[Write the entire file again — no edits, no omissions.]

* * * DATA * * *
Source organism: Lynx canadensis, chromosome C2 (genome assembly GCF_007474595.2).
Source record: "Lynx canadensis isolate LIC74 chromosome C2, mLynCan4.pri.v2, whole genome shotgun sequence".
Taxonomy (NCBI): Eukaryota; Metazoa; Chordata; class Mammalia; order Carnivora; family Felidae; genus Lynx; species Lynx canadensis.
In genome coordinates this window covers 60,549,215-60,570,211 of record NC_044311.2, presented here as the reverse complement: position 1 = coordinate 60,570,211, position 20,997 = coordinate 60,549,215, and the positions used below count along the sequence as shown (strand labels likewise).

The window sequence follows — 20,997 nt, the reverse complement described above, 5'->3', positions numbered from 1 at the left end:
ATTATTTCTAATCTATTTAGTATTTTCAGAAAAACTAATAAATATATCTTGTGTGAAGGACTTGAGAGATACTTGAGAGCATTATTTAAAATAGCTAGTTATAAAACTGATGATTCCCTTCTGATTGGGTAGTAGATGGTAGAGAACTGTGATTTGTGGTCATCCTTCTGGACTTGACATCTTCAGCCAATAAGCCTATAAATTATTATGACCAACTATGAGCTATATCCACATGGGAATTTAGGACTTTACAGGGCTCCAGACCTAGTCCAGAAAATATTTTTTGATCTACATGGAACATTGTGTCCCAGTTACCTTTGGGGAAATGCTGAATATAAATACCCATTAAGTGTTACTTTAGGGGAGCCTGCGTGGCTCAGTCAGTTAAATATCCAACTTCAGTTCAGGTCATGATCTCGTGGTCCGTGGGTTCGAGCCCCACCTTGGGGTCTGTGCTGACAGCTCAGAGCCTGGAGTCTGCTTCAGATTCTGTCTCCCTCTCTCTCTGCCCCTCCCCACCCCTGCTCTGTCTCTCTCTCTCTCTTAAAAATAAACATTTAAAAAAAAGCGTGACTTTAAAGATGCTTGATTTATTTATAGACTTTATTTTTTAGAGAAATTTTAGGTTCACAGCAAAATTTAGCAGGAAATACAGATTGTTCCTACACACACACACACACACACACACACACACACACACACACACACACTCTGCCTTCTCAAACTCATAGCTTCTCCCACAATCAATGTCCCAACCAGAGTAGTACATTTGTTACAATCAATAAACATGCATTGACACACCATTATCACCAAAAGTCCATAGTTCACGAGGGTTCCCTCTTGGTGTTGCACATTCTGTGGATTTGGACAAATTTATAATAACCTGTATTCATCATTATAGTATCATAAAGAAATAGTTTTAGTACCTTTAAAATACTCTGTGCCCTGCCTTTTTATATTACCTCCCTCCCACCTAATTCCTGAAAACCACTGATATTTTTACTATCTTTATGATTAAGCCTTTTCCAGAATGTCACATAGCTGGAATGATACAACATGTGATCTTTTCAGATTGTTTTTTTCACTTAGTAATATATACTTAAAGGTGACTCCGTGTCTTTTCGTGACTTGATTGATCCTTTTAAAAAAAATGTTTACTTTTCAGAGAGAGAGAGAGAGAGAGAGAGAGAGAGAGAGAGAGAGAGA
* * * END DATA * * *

Source organism: Lynx canadensis, chromosome C2 (genome assembly GCF_007474595.2).
Source record: "Lynx canadensis isolate LIC74 chromosome C2, mLynCan4.pri.v2, whole genome shotgun sequence".
Taxonomy (NCBI): Eukaryota; Metazoa; Chordata; class Mammalia; order Carnivora; family Felidae; genus Lynx; species Lynx canadensis.
In genome coordinates this window covers 60,549,215-60,570,211 of record NC_044311.2, presented here as the reverse complement: position 1 = coordinate 60,570,211, position 20,997 = coordinate 60,549,215, and the positions used below count along the sequence as shown (strand labels likewise).

The window sequence follows — 20,997 nt, the reverse complement described above, 5'->3', positions numbered from 1 at the left end:
ATTATTTCTAATCTATTTAGTATTTTCAGAAAAACTAATAAATATATCTTGTGTGAAGGACTTGAGAGATACTTGAGAGCATTATTTAAAATAGCTAGTTATAAAACTGATGATTCCCTTCTGATTGGGTAGTAGATGGTAGAGAACTGTGATTTGTGGTCATCCTTCTGGACTTGACATCTTCAGCCAATAAGCCTATAAATTATTATGACCAACTATGAGCTATATCCACATGGGAATTTAGGACTTTACAGGGCTCCAGACCTAGTCCAGAAAATATTTTTTGATCTACATGGAACATTGTGTCCCAGTTACCTTTGGGGAAATGCTGAATATAAATACCCATTAAGTGTTACTTTAGGGGAGCCTGCGTGGCTCAGTCAGTTAAATATCCAACTTCAGTTCAGGTCATGATCTCGTGGTCCGTGGGTTCGAGCCCCACCTTGGGGTCTGTGCTGACAGCTCAGAGCCTGGAGTCTGCTTCAGATTCTGTCTCCCTCTCTCTCTGCCCCTCCCCACCCCTGCTCTGTCTCTCTCTCTCTCTTAAAAATAAACATTTAAAAAAAAGCGTGACTTTAAAGATGCTTGATTTATTTATAGACTTTATTTTTTAGAGAAATTTTAGGTTCACAGCAAAATTTAGCAGGAAATACAGATTGTTCCTACACACACACACACACACACACACACACACACACACACACACACACTCTGCCTTCTCAAACTCATAGCTTCTCCCACAATCAATGTCCCAACCAGAGTAGTACATTTGTTACAATCAATAAACATGCATTGACACACCATTATCACCAAAAGTCCATAGTTCACGAGGGTTCCCTCTTGGTGTTGCACATTCTGTGGATTTGGACAAATTTATAATAACCTGTATTCATCATTATAGTATCATAAAGAAATAGTTTTAGTACCTTTAAAATACTCTGTGCCCTGCCTTTTTATATTACCTCCCTCCCACCTAATTCCTGAAAACCACTGATATTTTTACTATCTTTATGATTAAGCCTTTTCCAGAATGTCACATAGCTGGAATGATACAACATGTGATCTTTTCAGATTGTTTTTTTCACTTAGTAATATATACTTAAAGGTGACTCCGTGTCTTTTCGTGACTTGATTGATCCTTTTAAAAAAAATGTTTACTTTTCAGAGAGAGAGAGAGAGAGAGAGAGAGAGAGAGAGAGAGAGAGA